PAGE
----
Fifth Officer Harold Lowe
- Early Life
Harold Godfrey Lowe was born on the 21st November 1882 in his grandfather's home "Bryn Lupus" ("Wolf Hill") in an area known as Eglwys Rhos (sometimes spelt Eglwysrhos and now known as Llanrhos), Conway (now Conwy), Caernarfonshire, North Wales. Llanrhos (in English it means 'Church on the moor') is a village to the east and south of Llandudno in Conwy County Borough, Wales.
His father George Edward Lowe, was born in Chester on the 20th of April 1848 and his mother Emma Harriet Quick was born on the 24th of March 1856 - so were 34 and 26 respectively when Harold was born. They had met in Liverpool and were married on the 6th of June 1877.
At the time of Harold's birth he was their third child. His older brother George Ernest Lowe was born in 1878, and his older sister Ada Florence was born in 1879. After Harold was born he had a sister, Annie May (birth date presently unknown) and three younger brothers - Edgar (born 20 September 1884), Arthur and Edward (1894).
A year after Harold was born, the Lowe family moved to Harlech, 40 miles south of Llanrhos, in the North Wales county of Gwynedd (previously Merionethshire). The 1891 census lists eight-year-old Harold and his family as having moved to the Castle Hotel in Llanddanwg, Merionethshire, where his father's occupation was listed as "landscape and cattle painter" and his mother as the hotel manageress.
In 1893 the family moved to Barmouth, a further 10 miles south, where the Lowes lived in "Penrallt". Situated in northwestern Wales (but also in the historic county of Merionethshire), Barmouth is a seaside town and community in the county of Gwynedd, lying on the estuary of the Afon Mawddach and Cardigan Bay.
Lowe & Sons
His father, George Sr. grew up in Cheshire, England, and the Lowe family were silversmiths, goldsmiths, jewellers and watchmakers with shops in Chester and Liverpool, England, as well as Llandudno, Wales. Not surprisingly, George Senior ran a branch of Lowe & Sons in Barmouth and was a regular visitor to the Chester store, then owned by his uncle.
The Chester store of jewellers "Lowe & Sons" still exists today. Founded by the first George Lowe in 1770 at "The Cross," it has occupied the premises in Bridge Street Row, Chester since 1804, for more than 200 years. (https://www.loweandsons.co.uk/pages/our-story).
In 2012, the general manager of Lowe & Sons, on Bridge Street Row, Kevin Parry, said: “They were a close family so Harold would have been here quite a few times. His father owned a branch of the jewellers and all the silversmithing was done here.” (Cheshire Live)
Although Lowe & Sons closed in 2018 new owners, the family run "Powell’s Fine Jewellery" took over the shop in 2019, but retained the original Lowe name. "The upper floor of the fully refurbished premises houses a small museum area which houses many documents and artefacts from Lowe’s esteemed history…There is also a display about family member Harold Lowe, who was 5th officer on the doomed Titanic." (The Chester Blog)
As a sea-side town it is not surprising that Harold Lowe and his brothers took up seafaring careers:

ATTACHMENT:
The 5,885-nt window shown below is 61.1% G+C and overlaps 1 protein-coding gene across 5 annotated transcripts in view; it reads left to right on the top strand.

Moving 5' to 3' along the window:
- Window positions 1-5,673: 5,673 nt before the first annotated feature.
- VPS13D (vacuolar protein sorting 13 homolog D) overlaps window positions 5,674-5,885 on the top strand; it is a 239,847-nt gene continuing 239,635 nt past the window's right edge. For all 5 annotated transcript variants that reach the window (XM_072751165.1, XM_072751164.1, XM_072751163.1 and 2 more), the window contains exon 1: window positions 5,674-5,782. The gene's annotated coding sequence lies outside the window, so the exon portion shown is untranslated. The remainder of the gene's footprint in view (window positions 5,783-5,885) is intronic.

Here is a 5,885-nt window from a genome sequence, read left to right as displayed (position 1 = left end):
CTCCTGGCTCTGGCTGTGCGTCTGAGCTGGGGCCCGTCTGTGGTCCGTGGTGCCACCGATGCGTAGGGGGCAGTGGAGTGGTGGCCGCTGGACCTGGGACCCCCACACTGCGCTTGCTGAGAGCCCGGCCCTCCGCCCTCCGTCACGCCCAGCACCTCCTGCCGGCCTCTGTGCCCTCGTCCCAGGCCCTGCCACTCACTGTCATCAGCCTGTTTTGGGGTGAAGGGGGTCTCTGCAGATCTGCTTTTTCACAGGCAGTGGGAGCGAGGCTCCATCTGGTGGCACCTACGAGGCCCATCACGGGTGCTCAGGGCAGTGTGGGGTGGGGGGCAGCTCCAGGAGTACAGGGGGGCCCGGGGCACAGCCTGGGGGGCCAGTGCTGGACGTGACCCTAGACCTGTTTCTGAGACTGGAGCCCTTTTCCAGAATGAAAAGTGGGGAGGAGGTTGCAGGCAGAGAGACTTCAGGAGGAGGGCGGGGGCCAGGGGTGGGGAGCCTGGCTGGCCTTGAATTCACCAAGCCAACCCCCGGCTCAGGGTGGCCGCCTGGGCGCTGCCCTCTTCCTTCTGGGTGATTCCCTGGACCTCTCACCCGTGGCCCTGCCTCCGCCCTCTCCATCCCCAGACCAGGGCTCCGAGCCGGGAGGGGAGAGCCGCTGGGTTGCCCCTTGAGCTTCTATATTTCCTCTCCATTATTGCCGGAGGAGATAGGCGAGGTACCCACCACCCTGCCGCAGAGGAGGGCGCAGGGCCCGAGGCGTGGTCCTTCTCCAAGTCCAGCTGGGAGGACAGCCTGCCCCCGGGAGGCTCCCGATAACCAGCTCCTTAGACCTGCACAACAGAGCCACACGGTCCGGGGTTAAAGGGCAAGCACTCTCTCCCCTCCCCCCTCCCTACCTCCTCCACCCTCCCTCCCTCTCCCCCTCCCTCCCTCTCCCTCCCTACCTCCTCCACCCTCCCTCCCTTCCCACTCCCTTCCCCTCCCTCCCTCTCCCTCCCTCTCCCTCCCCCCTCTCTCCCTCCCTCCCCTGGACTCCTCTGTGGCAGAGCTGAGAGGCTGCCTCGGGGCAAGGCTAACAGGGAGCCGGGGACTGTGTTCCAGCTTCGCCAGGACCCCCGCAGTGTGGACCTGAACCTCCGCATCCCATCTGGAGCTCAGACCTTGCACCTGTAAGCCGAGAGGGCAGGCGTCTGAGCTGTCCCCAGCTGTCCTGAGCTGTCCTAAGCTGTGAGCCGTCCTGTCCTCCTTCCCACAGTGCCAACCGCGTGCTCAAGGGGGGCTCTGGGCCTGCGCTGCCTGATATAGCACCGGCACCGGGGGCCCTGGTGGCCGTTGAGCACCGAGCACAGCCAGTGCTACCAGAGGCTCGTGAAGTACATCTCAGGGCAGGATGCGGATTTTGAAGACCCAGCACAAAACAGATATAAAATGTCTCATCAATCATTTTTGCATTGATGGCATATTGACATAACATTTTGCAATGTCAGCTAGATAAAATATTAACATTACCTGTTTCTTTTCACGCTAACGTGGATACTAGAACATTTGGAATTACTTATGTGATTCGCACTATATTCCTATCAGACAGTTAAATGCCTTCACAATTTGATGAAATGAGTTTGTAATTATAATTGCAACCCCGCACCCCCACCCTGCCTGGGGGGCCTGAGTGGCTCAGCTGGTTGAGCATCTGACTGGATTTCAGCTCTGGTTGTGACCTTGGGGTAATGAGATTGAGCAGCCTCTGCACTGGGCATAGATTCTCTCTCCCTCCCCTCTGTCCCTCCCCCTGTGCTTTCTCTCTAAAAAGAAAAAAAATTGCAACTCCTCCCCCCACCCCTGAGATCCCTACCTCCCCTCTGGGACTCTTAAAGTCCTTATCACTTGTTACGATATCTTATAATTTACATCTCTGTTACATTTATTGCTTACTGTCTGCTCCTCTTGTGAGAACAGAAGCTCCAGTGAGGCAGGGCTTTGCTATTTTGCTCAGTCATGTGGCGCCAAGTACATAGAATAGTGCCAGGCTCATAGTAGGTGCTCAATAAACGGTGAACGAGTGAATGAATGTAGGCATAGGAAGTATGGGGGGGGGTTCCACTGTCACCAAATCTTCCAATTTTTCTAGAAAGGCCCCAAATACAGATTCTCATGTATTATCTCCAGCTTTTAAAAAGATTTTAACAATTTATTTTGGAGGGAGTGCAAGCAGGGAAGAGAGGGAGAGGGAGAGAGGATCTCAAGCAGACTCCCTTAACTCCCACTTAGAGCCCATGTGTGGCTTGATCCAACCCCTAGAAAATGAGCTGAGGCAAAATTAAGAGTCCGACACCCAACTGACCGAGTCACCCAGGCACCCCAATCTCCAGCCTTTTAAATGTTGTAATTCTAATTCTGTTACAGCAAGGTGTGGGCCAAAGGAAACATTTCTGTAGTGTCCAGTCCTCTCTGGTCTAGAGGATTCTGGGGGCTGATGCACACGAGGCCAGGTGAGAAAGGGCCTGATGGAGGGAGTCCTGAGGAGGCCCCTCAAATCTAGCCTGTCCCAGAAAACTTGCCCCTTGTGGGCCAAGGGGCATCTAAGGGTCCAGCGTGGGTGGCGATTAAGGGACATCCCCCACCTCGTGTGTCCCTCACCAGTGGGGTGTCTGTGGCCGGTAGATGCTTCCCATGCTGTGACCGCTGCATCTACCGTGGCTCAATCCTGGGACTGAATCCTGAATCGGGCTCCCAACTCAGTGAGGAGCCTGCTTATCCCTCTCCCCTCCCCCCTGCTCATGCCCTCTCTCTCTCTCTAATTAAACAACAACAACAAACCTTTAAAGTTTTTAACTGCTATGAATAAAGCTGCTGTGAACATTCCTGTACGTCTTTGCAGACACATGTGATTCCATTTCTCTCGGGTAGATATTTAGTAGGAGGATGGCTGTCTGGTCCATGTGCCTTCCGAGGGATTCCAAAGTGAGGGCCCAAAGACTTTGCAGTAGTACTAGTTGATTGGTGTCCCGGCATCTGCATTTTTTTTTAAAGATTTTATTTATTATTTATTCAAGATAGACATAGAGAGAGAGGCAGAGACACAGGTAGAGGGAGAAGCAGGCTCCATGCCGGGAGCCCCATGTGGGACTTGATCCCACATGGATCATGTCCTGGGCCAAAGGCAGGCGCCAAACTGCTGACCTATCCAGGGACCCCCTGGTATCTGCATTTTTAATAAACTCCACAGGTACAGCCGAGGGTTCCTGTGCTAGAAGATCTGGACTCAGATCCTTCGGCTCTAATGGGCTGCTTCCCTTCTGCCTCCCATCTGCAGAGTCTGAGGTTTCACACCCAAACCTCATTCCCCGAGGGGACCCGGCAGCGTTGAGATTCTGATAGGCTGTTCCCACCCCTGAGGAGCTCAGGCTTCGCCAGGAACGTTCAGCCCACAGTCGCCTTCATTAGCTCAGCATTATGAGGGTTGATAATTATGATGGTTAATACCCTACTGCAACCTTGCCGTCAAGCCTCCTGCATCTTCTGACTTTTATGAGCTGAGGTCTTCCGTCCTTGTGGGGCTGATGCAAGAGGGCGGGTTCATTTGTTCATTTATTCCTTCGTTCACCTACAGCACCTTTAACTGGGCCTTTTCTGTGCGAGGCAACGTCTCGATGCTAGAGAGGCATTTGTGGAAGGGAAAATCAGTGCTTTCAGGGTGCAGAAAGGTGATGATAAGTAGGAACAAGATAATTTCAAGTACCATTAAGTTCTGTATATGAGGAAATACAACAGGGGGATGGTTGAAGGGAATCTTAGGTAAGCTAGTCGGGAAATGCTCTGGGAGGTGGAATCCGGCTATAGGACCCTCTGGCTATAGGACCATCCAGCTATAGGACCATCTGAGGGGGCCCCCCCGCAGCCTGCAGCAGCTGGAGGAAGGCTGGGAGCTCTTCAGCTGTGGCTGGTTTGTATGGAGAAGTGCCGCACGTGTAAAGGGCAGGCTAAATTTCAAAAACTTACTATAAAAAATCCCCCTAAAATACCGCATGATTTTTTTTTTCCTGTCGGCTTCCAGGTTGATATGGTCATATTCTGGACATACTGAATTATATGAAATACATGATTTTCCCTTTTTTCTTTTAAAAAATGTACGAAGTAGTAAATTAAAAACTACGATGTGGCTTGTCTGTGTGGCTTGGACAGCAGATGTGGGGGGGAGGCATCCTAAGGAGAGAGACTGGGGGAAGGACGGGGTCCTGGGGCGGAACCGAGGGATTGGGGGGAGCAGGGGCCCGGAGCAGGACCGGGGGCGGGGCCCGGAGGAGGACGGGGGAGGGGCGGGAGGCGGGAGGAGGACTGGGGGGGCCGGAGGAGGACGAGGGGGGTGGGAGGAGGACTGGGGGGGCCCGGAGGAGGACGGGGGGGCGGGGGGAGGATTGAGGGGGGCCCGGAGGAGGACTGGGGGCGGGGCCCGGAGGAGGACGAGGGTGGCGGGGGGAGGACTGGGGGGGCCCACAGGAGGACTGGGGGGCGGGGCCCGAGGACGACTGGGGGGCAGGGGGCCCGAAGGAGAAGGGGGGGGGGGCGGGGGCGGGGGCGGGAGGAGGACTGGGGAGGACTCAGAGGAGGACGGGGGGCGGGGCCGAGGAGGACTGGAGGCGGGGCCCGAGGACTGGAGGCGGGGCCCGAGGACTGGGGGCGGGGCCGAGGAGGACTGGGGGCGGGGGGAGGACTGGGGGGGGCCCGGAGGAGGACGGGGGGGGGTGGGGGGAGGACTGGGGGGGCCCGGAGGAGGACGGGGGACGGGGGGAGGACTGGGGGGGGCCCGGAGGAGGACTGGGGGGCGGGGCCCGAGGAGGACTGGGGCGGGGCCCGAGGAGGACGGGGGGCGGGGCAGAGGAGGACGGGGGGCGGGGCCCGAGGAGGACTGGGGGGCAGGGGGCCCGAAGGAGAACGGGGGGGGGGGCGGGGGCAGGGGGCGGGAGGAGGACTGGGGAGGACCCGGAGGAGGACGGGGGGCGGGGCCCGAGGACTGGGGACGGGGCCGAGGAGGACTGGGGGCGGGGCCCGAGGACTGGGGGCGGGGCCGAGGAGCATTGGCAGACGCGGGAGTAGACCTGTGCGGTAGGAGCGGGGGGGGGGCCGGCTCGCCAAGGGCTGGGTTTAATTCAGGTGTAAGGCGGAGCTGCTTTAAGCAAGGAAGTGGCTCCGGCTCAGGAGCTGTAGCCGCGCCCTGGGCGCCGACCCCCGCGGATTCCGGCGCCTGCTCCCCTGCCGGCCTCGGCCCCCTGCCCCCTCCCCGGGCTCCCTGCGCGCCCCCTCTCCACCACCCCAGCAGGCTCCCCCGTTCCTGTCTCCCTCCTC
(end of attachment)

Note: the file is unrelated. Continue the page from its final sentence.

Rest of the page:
"The Lowe children became familiar with sailing and boat handling, abilities that would stand Lowe in good stead in his chosen career. Eventually three of the Lowe boys would turn to seafaring as an occupation. The spirit and courage that he would later be noted for were in evidence from a young age – one anecdote relates how, when he was twelve, a punt (a small boat) that he and his father were in capsized at sea. The boy swam half a mile to shore, no small feat considering he was still wearing his heavy boots and clothes. His quick intelligence and dauntless character frequently led to mischief – for many years Barmouth residents would recall an incident in which he and a group of boys took a small boat so far out to sea that those ashore feared they were in danger and dispatched a lifeboat to rescue them. As it drew alongside, Harold coolly inquired where the lifeboat was bound for. (Bridge Duty, Officers of the RMS Titanic, 1999 Inger Sheil & Kerri Sundberg)
When Harold was 13 years old, an event occurred that no doubt affected him. On Friday 27 December 1895, Harold's eldest brother 17-year old George drowned in a boating accident. Some mystery surrounds his death, but it seems he went to secure his punt at 5.30 in the evening and subsequently went missing. His body was later found floating on Aberamffra Bay. It seems he had fallen accidentally and could not swim. This tragic death was almost followed closely by another family fatality when on the afternoon of 14 September 1896 - a year later - Harold took his father's punt out on the Aberamffra Bay during bad weather and capsized. However Harold managed to swim back to shore. (Titanic Valour: The Life of Fifth Officer Harold Lowe by Inger Sheil)
The death of his older brother George meant that Harold took on the role of the eldest son and it appears that his father took his education seriously. "In November 1897 the two eldest boys, Harold and Edgar, transferred from the 6th grade of the Barmouth Board School to the newer Barmouth County Intermediate School." (Titanic Valour: The Life of Fifth Officer Harold Lowe by Inger Sheil).